Microchip PIC as USB host?

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I have a project to do with an embedded processor where i would like to
hang a "thumb drive" on the USB port of one of Microchip's PIC  devices.
The idea is that the thumb drive is used for data storage which a user
can remove from my product, plug into his desktop/laptop, and retrieve
the data.

The PIC device embedded in my product would need to be a host for the
thumb drive.

I see some pretty good info on Microchip's web site about using their
parts as USB peripherals, but nothing about use as a host. Are the PIC
parts up to the job? Has anyone ever used a PIC device as a USB host?
Fortunately, it wouldn't need to be a full-featured host. Only enough to
handle the thumb drive. What do you folks think? Is it feasible?

Re: Microchip PIC as USB host?
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I dunno about Microchip, but I do know that Atmel and Cypress might have
parts more suited to what you need.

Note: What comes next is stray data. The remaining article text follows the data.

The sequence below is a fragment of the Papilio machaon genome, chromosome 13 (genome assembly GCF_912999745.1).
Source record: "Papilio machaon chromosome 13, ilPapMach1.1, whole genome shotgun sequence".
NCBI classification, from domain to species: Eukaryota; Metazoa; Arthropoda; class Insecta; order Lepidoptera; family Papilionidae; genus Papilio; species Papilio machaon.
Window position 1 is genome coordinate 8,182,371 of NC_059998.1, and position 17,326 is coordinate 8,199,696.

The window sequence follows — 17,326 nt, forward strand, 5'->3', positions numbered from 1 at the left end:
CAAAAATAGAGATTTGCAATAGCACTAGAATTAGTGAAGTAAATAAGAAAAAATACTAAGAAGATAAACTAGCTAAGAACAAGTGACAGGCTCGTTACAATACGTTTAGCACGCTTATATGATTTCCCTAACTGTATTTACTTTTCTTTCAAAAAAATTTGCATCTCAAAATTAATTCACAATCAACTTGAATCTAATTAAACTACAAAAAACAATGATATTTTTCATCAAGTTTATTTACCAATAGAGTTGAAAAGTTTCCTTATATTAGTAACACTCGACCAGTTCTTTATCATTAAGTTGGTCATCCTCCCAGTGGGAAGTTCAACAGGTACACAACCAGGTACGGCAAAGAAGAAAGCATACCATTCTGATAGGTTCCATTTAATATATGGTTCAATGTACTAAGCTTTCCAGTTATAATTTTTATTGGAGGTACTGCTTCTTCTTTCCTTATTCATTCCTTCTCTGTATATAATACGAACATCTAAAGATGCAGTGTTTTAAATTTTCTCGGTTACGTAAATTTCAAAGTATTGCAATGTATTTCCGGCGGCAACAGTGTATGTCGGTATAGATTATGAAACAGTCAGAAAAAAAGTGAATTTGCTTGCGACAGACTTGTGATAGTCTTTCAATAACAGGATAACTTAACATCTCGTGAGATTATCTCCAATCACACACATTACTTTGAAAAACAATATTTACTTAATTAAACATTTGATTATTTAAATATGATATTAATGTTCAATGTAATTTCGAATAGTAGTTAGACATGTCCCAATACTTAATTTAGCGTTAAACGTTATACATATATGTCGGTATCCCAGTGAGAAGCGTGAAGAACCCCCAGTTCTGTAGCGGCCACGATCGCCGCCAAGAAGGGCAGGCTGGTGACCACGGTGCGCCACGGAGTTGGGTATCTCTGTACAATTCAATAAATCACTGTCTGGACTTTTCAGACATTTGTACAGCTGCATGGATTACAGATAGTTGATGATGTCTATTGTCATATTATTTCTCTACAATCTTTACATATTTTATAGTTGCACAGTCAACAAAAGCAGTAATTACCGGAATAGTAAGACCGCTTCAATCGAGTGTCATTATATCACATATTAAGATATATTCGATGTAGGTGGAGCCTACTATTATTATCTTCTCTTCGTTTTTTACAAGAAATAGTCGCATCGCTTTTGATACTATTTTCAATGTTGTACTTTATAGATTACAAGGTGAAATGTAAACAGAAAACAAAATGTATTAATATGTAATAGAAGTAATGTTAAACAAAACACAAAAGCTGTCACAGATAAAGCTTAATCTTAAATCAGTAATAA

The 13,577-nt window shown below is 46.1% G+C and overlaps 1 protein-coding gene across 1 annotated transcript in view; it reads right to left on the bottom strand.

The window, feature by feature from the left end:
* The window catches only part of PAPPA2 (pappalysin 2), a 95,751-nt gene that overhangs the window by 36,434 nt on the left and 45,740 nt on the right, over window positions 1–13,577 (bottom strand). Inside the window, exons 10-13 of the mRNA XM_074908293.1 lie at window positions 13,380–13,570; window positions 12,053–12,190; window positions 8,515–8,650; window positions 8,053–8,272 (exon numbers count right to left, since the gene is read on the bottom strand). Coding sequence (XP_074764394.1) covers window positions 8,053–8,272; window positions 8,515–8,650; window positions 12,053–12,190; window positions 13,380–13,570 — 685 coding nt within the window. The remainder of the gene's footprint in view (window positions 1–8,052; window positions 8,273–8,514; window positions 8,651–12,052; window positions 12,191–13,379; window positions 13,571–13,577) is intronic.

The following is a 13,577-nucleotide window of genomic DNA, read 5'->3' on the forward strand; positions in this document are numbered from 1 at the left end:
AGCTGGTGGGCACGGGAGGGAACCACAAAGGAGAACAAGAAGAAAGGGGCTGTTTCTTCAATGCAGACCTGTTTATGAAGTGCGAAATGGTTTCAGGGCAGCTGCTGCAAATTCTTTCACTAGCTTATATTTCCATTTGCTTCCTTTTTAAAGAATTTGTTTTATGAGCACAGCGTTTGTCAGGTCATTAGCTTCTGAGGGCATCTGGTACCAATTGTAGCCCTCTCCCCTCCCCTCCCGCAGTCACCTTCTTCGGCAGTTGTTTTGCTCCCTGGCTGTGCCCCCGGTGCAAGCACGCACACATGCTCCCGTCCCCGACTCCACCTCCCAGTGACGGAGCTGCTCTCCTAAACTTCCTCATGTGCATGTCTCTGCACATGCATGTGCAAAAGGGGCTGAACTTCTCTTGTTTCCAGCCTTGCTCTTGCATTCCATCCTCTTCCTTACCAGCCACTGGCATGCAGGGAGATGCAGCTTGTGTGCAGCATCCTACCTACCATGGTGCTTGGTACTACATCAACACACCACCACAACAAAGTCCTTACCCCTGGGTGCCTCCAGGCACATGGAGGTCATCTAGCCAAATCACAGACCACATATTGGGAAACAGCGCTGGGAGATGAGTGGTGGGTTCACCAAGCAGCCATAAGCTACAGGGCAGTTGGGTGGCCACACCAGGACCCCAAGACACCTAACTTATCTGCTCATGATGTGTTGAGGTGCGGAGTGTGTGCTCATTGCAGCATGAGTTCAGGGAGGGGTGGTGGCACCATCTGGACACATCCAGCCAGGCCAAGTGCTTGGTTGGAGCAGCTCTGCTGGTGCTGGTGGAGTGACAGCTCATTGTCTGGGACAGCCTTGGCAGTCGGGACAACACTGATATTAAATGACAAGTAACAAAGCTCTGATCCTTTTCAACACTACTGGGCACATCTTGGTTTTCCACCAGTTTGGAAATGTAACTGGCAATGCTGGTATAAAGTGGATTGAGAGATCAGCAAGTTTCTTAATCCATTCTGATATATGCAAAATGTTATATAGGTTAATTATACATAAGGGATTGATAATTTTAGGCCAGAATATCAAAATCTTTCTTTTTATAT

Thumb drives are considered Mass Storage Devices, so you host needs to
support at least that.

Since you are only interested in using USB as a form of storage, why not
use MMC, Compact Flash or SD? IMHO they are much more easy to interface
than USB


Wing Wong.
Webpage: http://wing.ucc.asn.au

Re: Microchip PIC as USB host?

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Being the host requires more CPU Power.  The peripheral do no require as
Memory cards are much simpler.  They have an SPI interface.  Look at this
months Circuit Cellar INK.

Re: Microchip PIC as USB host?

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It you use the AT43USB380 chip then the USB host stack runs on
the chip and the USB Mass Storage Adapter runs on the CPU.
If this is an AVR you need around 64 kB Flash for the USB stuff and 4 kB
With the difference in Code generation using a PIC, I think you may need
more than 128 kB of flash, so I am not sure that this is workable.

Another thing is that Atmel delivers the Mass Storage as object code
so you have to use a supported architecture.
These include AVR and ARM, think that PowerPC, Coldfire
is also supported, but you should send a mail to  "usb ath atmel doht com"
for info on this.
There is a standard for USB memory stick, but noone uses the plain standard,
so you need to qual your solution for every major memory stick out there.

Best Regards
Ulf at atmel dot com
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